So now we settle in on the next phase which is, "What punishment fits the crime?"  Keep in mind that Paterno was fired for this, as was Spanier.  Curley and Schultz are on "administrative leave" while they face perjury charges, although I would imagine today's findings are more than enough ammunition for Penn State to fire them for ethical misconduct.  

All four involved will be gone for good from the university.   That should satisfy some of the bloodlust.  

Step two, legal remuneration for the victims.   Money won't change what happened, but making sure these victims get help in recovering from what is an unspeakable tragedy is a necessity.  Especially when it could have been prevented.

Step three, is trickier.  NCAA sanctions.   People out there are screaming for Penn State to get the death penalty.  You'll hear both sides of this argument play out on sports radio in the near future.  I never thought the day would come where I'd find myself writing this statement, but if Penn State was hit with the death penalty, I wouldn't complain.   Any sane, logical fan of Penn State has to see this situation for what it is.  


Shocking words I know, but this entire situation is shocking.  If they continue to play football like nothing happened, it will only prove that football is king in this country.  Innocents get harmed in any type of punishment.  Wives, children, mothers, brothers, sisters, friends.  Everyone who knows a prisoner can attest to this.  It's harder on those left behind.  

What would be even more shocking would be for Penn State themselves to shut down the program for a year or two.  Don't wait for the NCAA to rule.  Prove that you understand the seriousness of this situation and do the right thing.  The school would probably be better off overall if it separated football from the university for a little while.  How much of a distraction will this upcoming football season be?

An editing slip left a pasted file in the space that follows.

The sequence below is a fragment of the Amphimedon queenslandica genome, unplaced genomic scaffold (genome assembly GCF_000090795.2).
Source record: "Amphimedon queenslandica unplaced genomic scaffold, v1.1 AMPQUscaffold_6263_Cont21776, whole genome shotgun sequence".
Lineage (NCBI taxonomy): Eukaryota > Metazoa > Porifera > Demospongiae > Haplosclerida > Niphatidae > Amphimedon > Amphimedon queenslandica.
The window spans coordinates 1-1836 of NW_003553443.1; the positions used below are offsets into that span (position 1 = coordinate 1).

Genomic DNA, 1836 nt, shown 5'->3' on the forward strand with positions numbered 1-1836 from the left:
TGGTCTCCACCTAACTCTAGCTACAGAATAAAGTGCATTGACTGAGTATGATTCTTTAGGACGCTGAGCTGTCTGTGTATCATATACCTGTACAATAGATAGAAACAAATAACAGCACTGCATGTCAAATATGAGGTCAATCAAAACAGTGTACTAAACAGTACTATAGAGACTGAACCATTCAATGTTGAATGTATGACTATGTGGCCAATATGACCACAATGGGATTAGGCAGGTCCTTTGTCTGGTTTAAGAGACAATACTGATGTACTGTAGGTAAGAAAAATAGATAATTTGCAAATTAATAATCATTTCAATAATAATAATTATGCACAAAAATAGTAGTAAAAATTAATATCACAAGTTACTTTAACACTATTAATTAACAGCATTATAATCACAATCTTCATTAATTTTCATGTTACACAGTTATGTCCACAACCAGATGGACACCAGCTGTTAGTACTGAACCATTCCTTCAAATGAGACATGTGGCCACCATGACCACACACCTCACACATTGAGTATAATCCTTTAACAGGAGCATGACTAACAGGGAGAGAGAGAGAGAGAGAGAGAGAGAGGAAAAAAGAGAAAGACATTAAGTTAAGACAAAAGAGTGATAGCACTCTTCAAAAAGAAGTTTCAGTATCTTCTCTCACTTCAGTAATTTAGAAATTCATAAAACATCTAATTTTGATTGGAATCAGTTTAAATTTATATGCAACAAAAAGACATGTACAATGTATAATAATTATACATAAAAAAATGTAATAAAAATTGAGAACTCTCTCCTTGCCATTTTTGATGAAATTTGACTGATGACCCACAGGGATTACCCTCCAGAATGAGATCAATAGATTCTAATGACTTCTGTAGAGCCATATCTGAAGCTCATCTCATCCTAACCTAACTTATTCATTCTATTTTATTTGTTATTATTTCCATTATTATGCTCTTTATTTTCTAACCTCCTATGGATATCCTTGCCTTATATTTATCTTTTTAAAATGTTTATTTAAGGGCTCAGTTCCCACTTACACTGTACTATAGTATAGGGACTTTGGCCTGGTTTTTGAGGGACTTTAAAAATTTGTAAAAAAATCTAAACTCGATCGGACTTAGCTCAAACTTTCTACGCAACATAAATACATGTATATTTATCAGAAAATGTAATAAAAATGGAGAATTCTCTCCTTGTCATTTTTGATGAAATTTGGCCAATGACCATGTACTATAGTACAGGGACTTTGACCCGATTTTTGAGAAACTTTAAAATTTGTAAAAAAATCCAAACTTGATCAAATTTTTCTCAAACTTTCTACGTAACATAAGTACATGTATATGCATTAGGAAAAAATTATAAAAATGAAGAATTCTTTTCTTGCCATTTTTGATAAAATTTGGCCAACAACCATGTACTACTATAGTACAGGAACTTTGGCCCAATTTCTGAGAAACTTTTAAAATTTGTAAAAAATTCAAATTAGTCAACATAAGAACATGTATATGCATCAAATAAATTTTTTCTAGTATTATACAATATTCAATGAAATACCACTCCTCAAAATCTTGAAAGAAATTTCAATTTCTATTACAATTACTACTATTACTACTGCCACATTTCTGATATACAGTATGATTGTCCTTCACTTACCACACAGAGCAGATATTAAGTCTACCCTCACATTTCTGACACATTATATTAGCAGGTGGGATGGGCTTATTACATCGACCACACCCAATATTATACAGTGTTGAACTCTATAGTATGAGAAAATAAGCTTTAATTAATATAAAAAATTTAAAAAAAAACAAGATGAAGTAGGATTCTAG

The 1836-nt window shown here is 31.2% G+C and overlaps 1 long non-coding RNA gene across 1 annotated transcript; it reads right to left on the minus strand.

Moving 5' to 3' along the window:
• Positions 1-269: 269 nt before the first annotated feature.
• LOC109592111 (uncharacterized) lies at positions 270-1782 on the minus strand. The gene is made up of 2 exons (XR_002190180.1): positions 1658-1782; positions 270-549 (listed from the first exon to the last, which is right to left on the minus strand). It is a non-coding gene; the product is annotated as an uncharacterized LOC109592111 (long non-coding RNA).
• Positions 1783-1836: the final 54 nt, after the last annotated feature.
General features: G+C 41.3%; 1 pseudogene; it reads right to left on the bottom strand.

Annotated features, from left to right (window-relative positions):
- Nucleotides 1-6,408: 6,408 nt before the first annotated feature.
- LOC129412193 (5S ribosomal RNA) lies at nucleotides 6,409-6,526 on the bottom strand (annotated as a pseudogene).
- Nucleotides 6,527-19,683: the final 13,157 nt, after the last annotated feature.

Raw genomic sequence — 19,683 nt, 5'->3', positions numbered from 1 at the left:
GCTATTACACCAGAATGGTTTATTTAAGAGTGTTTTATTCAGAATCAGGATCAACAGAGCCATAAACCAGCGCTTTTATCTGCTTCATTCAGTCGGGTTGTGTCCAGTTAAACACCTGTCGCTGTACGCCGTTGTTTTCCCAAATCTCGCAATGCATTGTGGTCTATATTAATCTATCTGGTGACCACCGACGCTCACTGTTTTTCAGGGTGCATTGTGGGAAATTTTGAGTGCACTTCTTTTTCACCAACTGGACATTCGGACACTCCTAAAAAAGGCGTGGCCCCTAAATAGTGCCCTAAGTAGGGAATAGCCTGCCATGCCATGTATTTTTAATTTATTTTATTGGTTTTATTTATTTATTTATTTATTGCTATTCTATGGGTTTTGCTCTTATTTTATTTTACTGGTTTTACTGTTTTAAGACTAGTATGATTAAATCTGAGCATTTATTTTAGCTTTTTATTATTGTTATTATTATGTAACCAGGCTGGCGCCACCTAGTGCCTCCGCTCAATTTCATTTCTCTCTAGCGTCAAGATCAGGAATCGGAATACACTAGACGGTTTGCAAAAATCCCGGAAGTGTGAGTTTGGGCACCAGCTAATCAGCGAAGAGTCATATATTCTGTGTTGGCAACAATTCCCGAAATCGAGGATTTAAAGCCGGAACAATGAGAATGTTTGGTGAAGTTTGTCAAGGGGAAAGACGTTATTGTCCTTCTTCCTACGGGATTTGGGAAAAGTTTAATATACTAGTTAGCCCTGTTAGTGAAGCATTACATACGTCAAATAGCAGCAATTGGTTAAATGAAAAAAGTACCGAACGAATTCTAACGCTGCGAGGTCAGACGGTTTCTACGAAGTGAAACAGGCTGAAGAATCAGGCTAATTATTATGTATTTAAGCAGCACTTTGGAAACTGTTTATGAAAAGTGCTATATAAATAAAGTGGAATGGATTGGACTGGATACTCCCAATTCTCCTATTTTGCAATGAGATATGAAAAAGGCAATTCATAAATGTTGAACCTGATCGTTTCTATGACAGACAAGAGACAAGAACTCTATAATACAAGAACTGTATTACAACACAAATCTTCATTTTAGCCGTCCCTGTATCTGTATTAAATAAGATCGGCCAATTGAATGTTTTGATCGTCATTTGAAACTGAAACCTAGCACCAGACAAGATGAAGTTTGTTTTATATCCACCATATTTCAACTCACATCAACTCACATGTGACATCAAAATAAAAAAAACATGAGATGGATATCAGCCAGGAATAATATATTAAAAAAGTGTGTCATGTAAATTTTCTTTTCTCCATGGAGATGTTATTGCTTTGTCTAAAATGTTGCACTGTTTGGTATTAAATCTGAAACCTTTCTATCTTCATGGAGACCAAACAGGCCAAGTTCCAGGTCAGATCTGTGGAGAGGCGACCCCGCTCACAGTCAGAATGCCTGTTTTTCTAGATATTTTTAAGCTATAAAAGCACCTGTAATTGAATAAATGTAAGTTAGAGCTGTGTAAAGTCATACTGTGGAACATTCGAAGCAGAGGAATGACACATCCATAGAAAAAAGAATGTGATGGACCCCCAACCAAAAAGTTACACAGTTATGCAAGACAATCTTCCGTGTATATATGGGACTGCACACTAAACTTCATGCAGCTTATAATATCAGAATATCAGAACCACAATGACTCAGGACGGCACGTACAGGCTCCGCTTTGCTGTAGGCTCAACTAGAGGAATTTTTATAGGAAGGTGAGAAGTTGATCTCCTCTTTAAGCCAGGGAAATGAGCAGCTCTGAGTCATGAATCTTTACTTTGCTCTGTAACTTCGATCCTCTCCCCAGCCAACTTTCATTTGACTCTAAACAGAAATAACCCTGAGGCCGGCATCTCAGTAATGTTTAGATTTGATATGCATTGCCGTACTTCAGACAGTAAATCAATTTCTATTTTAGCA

There is no precedent for the type of punishment that is worthy in this situation because this (thankfully) hasn't happened before.  Hopefully it never does again. My only question for the readers though is, how much is enough punishment for you?   

I get the feeling from some people out there that they'd like to see the Penn State Campuses flipped upside down and become State Penn.  Anyone who has ever been associated with PSU must be evil right?  

Lock down any former student, professor, athlete, alumni, whatever.  They scream, "Wipe Penn State off the map!"

I don't expect people to forget, but at least forgive and help Penn Staters move forward.  

Contrary to some people's beliefs these days, there is still a lot of good about Penn State.  I trust that PSU will do the right thing and never forget what happened here.  

One other thing many people have discussed is the statue of Joe Paterno.  Most people want it torn down.   You can't argue with that either.  Maybe before today's report you could have, but not now.  

It would be a constant reminder of the man who helped conceal a serial rapist.  It's a constant reminder of one of the greatest mistakes in human history.  Then again, maybe you SHOULD leave it up for just that reason.  

Never forget what happened here.